Burnout

What is burnout?

Burnout is a state of ongoing mental, emotional and physical exhaustion which occurs as a result of overwhelming demands, chronic stress or job dissatisfaction. Although it is not illness on its own, it is recognized as being a stepping stone to more severe physical and mental conditions. With burnout, people may feel worn out everyday, cynical, unenthusiastic, and find reduced satisfaction from their job. Burnout can be accompanied by physical symptoms such as headaches, nausea, and sleeping difficulties. It is important to recognize and treat burnout early, and with psychological counseling and support, most people begin to feel better and recover quickly.

Risks

In most cases, burnout is work-related. However, other factors can contribute to the situation, such as demanding tasks and activities outside of work, certain personality traits (such as perfectionism), and a stressful lifestyle. Burnout can affect anyone, but tends to commonly affect people in jobs which are physically and emotionally stressful (such as nurses, doctors, police, social workers, etc.) or people going through or supporting a loved one through a stressful life event.

Symptoms

Symptoms of burnout can be both physical and emotional. Physical symptoms include headache or back pain, disturbed sleep, nausea, tense muscles and tiredness. Emotionally, people with burnout feel irritable, tense, and unmotivated. They may also feel indifferent (not care about things) and cynical, and may socially distance themselves from others. Affected people may lose confidence in their work, feel unproductive and overloaded.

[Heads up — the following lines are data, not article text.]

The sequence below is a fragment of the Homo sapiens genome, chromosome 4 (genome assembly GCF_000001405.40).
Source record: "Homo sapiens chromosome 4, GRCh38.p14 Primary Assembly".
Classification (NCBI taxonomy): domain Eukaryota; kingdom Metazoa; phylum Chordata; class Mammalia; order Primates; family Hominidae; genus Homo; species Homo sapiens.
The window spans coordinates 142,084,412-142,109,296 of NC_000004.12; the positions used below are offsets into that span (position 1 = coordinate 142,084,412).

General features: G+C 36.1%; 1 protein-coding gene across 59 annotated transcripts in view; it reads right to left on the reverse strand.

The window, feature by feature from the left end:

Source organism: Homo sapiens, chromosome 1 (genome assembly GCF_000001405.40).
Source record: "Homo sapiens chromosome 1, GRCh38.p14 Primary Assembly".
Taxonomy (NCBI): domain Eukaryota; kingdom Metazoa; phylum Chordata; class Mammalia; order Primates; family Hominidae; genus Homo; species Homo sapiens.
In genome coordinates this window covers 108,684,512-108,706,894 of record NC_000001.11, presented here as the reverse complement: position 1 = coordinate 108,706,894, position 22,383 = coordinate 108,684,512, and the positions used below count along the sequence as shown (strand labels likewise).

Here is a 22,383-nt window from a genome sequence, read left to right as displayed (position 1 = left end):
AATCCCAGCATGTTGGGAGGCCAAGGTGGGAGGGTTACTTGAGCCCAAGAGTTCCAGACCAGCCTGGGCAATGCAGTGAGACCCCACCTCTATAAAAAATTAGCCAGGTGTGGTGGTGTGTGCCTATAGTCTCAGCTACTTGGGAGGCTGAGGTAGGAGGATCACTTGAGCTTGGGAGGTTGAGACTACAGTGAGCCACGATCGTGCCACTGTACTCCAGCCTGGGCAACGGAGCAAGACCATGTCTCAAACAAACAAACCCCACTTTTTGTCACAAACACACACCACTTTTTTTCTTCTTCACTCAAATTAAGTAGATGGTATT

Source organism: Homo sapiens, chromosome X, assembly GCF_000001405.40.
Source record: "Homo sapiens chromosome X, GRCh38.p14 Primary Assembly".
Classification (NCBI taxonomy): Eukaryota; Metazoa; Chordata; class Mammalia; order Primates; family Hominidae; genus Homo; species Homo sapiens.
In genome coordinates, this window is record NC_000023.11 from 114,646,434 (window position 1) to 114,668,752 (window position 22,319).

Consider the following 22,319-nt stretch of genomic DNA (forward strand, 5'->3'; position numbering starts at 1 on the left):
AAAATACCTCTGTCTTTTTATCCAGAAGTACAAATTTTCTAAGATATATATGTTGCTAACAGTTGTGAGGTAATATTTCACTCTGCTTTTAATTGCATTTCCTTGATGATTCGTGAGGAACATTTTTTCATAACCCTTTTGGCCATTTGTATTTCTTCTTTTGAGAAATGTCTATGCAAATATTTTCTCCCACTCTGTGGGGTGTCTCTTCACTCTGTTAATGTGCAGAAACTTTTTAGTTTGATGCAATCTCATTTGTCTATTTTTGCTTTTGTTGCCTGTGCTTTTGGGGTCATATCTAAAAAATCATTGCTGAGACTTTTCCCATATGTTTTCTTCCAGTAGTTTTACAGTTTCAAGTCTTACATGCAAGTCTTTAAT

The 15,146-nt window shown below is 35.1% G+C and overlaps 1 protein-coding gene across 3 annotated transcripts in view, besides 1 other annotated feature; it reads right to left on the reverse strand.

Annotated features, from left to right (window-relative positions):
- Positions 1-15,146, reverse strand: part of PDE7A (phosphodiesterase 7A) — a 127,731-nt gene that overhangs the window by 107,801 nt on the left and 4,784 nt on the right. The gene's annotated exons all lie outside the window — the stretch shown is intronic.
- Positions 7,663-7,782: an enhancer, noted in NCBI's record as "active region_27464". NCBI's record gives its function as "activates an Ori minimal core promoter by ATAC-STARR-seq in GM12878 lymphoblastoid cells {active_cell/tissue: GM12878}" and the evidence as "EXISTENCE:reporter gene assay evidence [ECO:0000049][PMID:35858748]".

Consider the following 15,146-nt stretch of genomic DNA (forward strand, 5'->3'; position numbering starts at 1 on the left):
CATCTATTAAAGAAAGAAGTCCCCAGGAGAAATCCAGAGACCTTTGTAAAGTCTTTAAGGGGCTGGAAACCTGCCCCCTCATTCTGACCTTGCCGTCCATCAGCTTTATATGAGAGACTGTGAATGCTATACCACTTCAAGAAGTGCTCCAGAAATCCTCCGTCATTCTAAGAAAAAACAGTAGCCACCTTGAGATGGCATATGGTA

Diagnosis

A diagnosis of burnout is made by a doctor. The medical definition of burnout differs from the common usage. But a early diagnosis may help a person more quickly regain a healthy work-life balance.

Treatment

There is not a single method for treating burnout, but affected people may cope better with stress by adjusting their attitude (rediscovering enjoyable aspects of work, reevaluating priorities and goals), resting (taking short breaks throughout the day, sleeping more), and taking time to recharge themselves outside of work (spending time doing enjoyable things outside of work, seeking support from family and friends, exercising, etc.).

Prevention

Since burnout usually develops over a long period of time, attention to tell-tale signs, like feeling constantly overloaded at work, may help with prevention. Affected people may find that working within their abilities, developing healthy habits (e.g. regular meal times and exercise), and finding strategies to counter stress may help with prevention. Preventing burnout is sometimes an ongoing process, so finding reliable sources of emotional support is important.